In the fast-moving, decontextualized world of the internet, there’s a risk of losing sight of history — a popular playlist like Spotify’s Baila Reggaeton, for example, has no room for any information about the music’s background. In an article this January titled “As Reggaeton Goes Pop, Never Forget the Genre’s Black Roots,” writer Eduardo Cepeda noted that “as a new wave of highly marketable pop-reggaeton has taken hold of the music industry, the artists at the forefront of the movement have started to look less and less like the genre’s pioneers…..[Reggaeton began] as a lowbrow, stigmatized genre, shackled to a legacy of racism and colorism, first in Panama, and then in Puerto Rico once it was consolidated as the music we recognize today.”
Similar debates are unfolding within baile funk, which, like reggaeton, was popularized in poor communities and dismissed by Brazil’s ruling class for decades. When the singer Anitta, now a star with hits in three languages, returned to a favela to film her “Vai Malandra” video last year, she was accused of “using blackness when it suits her.”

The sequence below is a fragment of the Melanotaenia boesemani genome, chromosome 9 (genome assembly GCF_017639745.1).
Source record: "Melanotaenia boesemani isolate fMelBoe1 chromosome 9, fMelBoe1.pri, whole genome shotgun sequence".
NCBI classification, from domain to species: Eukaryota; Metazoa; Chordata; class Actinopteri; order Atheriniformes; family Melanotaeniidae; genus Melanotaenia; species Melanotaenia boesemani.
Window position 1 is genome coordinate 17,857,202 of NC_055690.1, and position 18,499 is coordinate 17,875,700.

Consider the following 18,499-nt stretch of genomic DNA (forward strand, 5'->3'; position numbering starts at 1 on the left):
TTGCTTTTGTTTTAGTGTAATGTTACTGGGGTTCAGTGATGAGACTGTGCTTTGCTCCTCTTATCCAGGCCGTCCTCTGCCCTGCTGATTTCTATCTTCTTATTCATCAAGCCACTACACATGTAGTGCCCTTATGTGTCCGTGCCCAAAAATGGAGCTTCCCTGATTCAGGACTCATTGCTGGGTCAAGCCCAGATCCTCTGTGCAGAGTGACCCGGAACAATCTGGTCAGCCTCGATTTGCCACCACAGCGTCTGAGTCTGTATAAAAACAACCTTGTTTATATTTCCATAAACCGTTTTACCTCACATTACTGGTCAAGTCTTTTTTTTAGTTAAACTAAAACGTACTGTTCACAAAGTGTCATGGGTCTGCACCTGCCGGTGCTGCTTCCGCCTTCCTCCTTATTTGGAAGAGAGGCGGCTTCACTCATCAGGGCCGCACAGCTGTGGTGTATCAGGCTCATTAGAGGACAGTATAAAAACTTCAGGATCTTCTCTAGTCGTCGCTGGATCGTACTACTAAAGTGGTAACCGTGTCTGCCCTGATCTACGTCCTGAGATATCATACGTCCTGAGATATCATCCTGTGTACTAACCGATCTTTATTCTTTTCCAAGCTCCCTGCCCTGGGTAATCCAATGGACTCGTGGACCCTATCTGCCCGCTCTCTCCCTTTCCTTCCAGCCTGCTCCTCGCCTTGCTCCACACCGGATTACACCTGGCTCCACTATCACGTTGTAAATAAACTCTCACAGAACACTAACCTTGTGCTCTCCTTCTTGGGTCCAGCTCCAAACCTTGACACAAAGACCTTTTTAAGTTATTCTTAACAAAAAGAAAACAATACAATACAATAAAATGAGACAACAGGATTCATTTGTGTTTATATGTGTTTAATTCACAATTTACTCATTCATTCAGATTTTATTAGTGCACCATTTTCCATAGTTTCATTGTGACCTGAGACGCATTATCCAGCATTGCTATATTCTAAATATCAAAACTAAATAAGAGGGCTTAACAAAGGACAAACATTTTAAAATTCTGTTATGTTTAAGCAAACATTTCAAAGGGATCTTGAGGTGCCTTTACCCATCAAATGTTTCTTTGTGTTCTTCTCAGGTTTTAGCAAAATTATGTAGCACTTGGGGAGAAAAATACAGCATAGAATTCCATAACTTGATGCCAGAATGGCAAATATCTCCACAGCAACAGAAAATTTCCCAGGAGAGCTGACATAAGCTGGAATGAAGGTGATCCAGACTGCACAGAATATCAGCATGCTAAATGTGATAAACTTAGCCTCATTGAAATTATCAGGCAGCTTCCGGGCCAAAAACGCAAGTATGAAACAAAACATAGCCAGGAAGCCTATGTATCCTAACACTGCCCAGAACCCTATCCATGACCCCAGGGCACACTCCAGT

This sort of white-washing is a familiar phenomenon in the U.S. mainstream, which has historically ignored new forms of music made by non-white artists, then, later, accepted that same music when it’s made by white people. Justin Bieber can go Number One with a dembow rhythm, but with rare exceptions, Spanish-language songs are thought to be only for Spanish-speaking listeners; Ed Sheeran’s dancehall tops the charts, but Jamaican artists can barely get on the radio on their own.
Partially because of this tendency, these global musical conversations are largely happening outside of the U.S. music industry. London is much more tuned into afrobeats than America, with acts like Mr. Eazi denting the charts. Baile funk hasn’t scored a breakout track here, despite the efforts of several American rappers, including Future and 2 Chainz, who remixed Brazilian hits. Ignoring the spread of various vital fusions comes at a cost, however; it’s no coincidence that, as Branko puts it, “what for years was the dominant American pop music style suddenly is not that cool anymore.”
Meanwhile, styles like afrobeats and baile funk are just getting started. “It’s really gonna grow from here, once everybody gets tapped into home,” DJ Tunez says. “Home being Africa.”